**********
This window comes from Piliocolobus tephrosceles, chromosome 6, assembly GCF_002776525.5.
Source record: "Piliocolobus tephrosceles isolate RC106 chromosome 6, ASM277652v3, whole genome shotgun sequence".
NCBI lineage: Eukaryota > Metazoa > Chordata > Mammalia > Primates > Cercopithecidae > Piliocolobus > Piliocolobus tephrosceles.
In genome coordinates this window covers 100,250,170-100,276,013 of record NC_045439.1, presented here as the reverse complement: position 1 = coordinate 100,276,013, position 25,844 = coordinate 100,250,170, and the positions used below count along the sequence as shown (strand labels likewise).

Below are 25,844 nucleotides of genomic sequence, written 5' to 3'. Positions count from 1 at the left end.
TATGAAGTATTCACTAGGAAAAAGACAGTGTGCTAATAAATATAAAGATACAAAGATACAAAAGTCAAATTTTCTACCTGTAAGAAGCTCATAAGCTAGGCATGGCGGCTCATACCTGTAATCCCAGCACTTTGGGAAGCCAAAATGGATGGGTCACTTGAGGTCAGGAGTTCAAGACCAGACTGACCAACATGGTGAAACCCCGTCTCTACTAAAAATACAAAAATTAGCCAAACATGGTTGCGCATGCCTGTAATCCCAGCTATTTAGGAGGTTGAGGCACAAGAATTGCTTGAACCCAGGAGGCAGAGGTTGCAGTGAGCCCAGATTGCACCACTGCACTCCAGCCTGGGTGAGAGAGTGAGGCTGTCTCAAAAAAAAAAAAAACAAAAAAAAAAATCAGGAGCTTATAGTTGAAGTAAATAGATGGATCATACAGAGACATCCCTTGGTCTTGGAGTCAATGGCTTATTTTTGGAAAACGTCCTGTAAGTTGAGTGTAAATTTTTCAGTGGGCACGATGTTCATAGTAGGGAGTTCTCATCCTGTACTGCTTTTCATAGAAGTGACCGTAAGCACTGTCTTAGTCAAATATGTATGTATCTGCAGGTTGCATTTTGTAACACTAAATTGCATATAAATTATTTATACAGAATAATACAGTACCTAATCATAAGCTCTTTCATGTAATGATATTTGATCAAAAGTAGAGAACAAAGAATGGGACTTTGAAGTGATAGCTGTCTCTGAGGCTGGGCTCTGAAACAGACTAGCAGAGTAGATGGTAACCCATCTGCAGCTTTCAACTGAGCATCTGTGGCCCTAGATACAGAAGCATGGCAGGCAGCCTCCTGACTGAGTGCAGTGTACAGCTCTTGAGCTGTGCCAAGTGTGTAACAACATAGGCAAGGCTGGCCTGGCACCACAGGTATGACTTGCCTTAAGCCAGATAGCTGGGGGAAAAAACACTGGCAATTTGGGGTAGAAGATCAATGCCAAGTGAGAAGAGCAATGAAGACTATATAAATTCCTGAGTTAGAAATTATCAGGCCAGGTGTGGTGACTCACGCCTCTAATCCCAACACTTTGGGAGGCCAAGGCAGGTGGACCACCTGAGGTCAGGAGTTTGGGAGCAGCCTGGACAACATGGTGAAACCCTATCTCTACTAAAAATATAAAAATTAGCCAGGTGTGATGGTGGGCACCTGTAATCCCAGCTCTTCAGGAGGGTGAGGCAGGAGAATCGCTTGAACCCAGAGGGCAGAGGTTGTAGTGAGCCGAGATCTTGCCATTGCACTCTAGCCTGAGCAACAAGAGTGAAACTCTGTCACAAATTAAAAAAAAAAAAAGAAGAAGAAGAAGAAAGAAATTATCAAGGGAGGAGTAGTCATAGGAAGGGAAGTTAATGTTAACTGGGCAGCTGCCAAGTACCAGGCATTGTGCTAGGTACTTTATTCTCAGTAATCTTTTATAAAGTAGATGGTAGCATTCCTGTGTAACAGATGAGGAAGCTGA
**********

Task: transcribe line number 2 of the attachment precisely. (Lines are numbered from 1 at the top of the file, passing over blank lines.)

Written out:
Source record: "Piliocolobus tephrosceles isolate RC106 chromosome 6, ASM277652v3, whole genome shotgun sequence".